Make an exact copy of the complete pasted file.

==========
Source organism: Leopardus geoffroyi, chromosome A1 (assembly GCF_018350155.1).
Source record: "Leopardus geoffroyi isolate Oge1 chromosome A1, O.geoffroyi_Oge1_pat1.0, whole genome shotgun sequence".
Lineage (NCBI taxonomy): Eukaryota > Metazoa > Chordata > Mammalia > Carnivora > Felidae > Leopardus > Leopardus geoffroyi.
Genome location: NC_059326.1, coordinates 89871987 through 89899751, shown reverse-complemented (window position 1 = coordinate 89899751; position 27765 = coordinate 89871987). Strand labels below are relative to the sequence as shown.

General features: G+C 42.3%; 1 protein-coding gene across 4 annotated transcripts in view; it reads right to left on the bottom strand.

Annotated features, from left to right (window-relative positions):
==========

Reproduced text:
Source organism: Leopardus geoffroyi, chromosome A1 (assembly GCF_018350155.1).
Source record: "Leopardus geoffroyi isolate Oge1 chromosome A1, O.geoffroyi_Oge1_pat1.0, whole genome shotgun sequence".
Lineage (NCBI taxonomy): Eukaryota > Metazoa > Chordata > Mammalia > Carnivora > Felidae > Leopardus > Leopardus geoffroyi.
Genome location: NC_059326.1, coordinates 89871987 through 89899751, shown reverse-complemented (window position 1 = coordinate 89899751; position 27765 = coordinate 89871987). Strand labels below are relative to the sequence as shown.

General features: G+C 42.3%; 1 protein-coding gene across 4 annotated transcripts in view; it reads right to left on the bottom strand.

Annotated features, from left to right (window-relative positions):